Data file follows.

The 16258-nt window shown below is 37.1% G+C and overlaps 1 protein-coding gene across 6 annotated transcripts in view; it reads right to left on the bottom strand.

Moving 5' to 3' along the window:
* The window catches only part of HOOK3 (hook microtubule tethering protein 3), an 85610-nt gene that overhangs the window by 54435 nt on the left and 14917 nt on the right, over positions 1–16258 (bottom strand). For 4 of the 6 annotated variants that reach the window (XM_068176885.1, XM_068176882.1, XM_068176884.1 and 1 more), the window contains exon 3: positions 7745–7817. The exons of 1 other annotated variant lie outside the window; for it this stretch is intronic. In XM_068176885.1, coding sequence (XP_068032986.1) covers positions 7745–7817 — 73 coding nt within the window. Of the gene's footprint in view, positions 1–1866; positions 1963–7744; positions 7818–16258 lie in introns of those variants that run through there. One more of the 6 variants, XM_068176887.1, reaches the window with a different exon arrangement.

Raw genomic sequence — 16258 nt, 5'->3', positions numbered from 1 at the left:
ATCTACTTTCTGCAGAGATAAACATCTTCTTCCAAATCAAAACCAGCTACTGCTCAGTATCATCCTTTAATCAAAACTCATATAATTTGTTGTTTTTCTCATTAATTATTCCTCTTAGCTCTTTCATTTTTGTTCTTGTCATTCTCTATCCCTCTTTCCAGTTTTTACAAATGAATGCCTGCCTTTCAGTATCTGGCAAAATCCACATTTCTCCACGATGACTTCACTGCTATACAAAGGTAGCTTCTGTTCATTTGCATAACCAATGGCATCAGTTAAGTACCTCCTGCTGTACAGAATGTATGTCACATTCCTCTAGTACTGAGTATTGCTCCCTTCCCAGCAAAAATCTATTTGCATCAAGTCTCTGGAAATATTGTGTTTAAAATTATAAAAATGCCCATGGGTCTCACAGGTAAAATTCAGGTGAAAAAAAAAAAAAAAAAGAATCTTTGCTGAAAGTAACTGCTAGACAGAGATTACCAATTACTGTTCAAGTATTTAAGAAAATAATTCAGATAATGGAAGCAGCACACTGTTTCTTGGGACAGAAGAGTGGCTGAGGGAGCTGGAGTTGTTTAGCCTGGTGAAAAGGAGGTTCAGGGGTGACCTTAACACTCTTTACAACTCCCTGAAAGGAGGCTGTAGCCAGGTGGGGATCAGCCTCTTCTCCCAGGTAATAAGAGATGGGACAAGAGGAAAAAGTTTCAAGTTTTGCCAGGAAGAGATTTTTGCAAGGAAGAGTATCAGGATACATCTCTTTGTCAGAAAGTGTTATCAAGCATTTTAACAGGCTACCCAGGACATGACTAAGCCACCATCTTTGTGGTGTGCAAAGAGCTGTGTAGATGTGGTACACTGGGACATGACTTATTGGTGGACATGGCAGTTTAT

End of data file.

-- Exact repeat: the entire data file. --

The 16258-nt window shown below is 37.1% G+C and overlaps 1 protein-coding gene across 6 annotated transcripts in view; it reads right to left on the bottom strand.

Moving 5' to 3' along the window:
* The window catches only part of HOOK3 (hook microtubule tethering protein 3), an 85610-nt gene that overhangs the window by 54435 nt on the left and 14917 nt on the right, over positions 1–16258 (bottom strand). For 4 of the 6 annotated variants that reach the window (XM_068176885.1, XM_068176882.1, XM_068176884.1 and 1 more), the window contains exon 3: positions 7745–7817. The exons of 1 other annotated variant lie outside the window; for it this stretch is intronic. In XM_068176885.1, coding sequence (XP_068032986.1) covers positions 7745–7817 — 73 coding nt within the window. Of the gene's footprint in view, positions 1–1866; positions 1963–7744; positions 7818–16258 lie in introns of those variants that run through there. One more of the 6 variants, XM_068176887.1, reaches the window with a different exon arrangement.

Raw genomic sequence — 16258 nt, 5'->3', positions numbered from 1 at the left:
ATCTACTTTCTGCAGAGATAAACATCTTCTTCCAAATCAAAACCAGCTACTGCTCAGTATCATCCTTTAATCAAAACTCATATAATTTGTTGTTTTTCTCATTAATTATTCCTCTTAGCTCTTTCATTTTTGTTCTTGTCATTCTCTATCCCTCTTTCCAGTTTTTACAAATGAATGCCTGCCTTTCAGTATCTGGCAAAATCCACATTTCTCCACGATGACTTCACTGCTATACAAAGGTAGCTTCTGTTCATTTGCATAACCAATGGCATCAGTTAAGTACCTCCTGCTGTACAGAATGTATGTCACATTCCTCTAGTACTGAGTATTGCTCCCTTCCCAGCAAAAATCTATTTGCATCAAGTCTCTGGAAATATTGTGTTTAAAATTATAAAAATGCCCATGGGTCTCACAGGTAAAATTCAGGTGAAAAAAAAAAAAAAAAAGAATCTTTGCTGAAAGTAACTGCTAGACAGAGATTACCAATTACTGTTCAAGTATTTAAGAAAATAATTCAGATAATGGAAGCAGCACACTGTTTCTTGGGACAGAAGAGTGGCTGAGGGAGCTGGAGTTGTTTAGCCTGGTGAAAAGGAGGTTCAGGGGTGACCTTAACACTCTTTACAACTCCCTGAAAGGAGGCTGTAGCCAGGTGGGGATCAGCCTCTTCTCCCAGGTAATAAGAGATGGGACAAGAGGAAAAAGTTTCAAGTTTTGCCAGGAAGAGATTTTTGCAAGGAAGAGTATCAGGATACATCTCTTTGTCAGAAAGTGTTATCAAGCATTTTAACAGGCTACCCAGGACATGACTAAGCCACCATCTTTGTGGTGTGCAAAGAGCTGTGTAGATGTGGTACACTGGGACATGACTTATTGGTGGACATGGCAGTTTAT